caterpillars are fed milkweed leaves dusted with pollen from modified maize plants, they
die."


To me C does not provide additional info to help evaluate the argument.....or is it that the argument "when these vaterpillers are fed......" means that these caterpillers are not always fed milkweek leaves?

I am loosing my sense here.
Director
Director
User avatar
Joined: 01 Apr 2008
Posts: 611
Name: Ronak Amin
Schools: IIM Lucknow (IPMX) - Class of 2014
Re: Certain genetically modified strains of maize produce a  [#permalink]

Show Tags

New post 01 Jan 2009, 19:44
C. I would stick with the scope when its confusing. So I ignore "other" insects.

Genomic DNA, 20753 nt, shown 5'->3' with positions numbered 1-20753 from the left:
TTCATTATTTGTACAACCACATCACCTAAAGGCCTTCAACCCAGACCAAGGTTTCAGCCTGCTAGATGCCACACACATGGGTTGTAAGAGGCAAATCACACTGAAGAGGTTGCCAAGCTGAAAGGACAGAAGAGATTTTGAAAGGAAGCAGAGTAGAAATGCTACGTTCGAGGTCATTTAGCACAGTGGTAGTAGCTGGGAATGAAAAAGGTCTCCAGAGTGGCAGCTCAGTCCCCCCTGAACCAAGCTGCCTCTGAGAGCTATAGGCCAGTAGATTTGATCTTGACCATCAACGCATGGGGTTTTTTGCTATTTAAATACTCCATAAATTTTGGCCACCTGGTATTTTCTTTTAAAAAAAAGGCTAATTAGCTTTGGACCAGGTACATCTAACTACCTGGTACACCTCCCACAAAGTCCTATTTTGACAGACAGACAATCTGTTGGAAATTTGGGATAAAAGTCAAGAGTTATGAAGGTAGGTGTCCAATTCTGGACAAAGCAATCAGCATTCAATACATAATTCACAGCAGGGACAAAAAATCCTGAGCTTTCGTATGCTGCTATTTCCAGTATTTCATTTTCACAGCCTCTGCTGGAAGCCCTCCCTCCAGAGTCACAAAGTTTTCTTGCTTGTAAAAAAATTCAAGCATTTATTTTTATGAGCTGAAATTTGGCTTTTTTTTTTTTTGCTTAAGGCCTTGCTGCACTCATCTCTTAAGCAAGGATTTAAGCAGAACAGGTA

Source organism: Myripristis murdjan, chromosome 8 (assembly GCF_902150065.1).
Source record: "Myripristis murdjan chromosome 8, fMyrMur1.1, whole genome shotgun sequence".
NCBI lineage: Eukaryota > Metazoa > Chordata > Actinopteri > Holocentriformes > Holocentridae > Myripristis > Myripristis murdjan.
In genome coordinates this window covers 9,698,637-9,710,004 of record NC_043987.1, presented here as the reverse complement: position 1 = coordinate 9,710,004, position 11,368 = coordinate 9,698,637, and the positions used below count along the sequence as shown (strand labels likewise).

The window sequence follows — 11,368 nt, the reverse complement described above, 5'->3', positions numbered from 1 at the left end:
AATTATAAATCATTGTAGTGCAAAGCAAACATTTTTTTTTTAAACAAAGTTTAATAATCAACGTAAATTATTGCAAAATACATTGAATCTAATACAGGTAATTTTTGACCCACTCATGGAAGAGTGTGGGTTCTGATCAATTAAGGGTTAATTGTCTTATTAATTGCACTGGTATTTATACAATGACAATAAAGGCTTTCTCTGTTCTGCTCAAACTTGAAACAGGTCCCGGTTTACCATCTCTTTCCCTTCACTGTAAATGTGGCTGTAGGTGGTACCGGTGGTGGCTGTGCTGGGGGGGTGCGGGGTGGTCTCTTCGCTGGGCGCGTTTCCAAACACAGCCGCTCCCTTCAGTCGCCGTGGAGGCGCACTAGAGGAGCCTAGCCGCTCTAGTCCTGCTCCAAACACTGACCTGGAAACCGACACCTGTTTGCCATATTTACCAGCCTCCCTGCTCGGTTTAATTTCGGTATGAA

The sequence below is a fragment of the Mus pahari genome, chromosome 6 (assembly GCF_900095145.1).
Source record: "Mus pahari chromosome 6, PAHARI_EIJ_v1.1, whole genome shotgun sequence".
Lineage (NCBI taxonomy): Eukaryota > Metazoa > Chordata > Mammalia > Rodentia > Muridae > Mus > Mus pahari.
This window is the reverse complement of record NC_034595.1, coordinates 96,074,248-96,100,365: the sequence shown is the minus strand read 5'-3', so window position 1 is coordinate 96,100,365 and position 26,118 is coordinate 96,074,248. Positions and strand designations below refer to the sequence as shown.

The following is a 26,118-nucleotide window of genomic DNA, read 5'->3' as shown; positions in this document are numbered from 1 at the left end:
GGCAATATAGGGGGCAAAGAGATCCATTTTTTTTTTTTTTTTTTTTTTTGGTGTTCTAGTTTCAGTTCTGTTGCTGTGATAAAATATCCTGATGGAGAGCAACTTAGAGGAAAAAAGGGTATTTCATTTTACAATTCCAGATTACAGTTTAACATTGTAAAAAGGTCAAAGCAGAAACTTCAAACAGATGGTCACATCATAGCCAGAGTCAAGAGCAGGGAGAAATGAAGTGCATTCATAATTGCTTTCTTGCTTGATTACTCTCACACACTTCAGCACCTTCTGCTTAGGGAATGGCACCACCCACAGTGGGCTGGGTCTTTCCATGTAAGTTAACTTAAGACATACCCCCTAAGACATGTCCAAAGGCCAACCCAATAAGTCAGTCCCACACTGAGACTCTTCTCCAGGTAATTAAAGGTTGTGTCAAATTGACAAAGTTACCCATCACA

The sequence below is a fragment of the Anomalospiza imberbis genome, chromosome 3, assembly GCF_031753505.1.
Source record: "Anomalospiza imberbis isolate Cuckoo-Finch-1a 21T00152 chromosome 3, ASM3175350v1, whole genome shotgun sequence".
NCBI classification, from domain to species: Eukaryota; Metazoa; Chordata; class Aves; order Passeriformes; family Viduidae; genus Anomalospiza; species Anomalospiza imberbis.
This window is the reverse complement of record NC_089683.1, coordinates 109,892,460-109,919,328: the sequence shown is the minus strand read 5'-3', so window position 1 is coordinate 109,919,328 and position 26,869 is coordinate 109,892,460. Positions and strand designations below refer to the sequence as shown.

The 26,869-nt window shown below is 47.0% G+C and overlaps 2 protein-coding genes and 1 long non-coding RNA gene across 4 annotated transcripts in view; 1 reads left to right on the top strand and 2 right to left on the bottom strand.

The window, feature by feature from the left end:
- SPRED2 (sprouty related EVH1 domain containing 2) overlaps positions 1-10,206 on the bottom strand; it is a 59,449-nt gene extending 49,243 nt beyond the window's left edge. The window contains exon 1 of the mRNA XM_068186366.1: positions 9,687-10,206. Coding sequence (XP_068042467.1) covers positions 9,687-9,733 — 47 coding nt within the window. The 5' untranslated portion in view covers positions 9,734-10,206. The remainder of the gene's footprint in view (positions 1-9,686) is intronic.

What is OA?
Director
Director
User avatar
Joined: 05 Jul 2008
Posts: 908
Re: Certain genetically modified strains of maize produce a  [#permalink]

Show Tags

New post 01 Jan 2009, 19:46
I got C too.

If the CP are feeding during the same time, they are put at risk

If the CP are not feeding at the same time, they are NOT at risk.
Manager
Manager
avatar
Joined: 22 Jul 2008
Posts: 99
Re: Certain genetically modified strains of maize produce a  [#permalink]

Show Tags

New post 09 Jan 2009, 22:07
Note that the author talks of caterpillars dying from feeding on the leaves laden with pollen but in conclusion, says, all monarch butterflies are in danger. There is a scope shift in the argument. Therefore, to evaluate his conclusion, D sounds the best.
VP
VP
avatar
Joined: 04 May 2006
Posts: 1277
Schools: CBS, Kellogg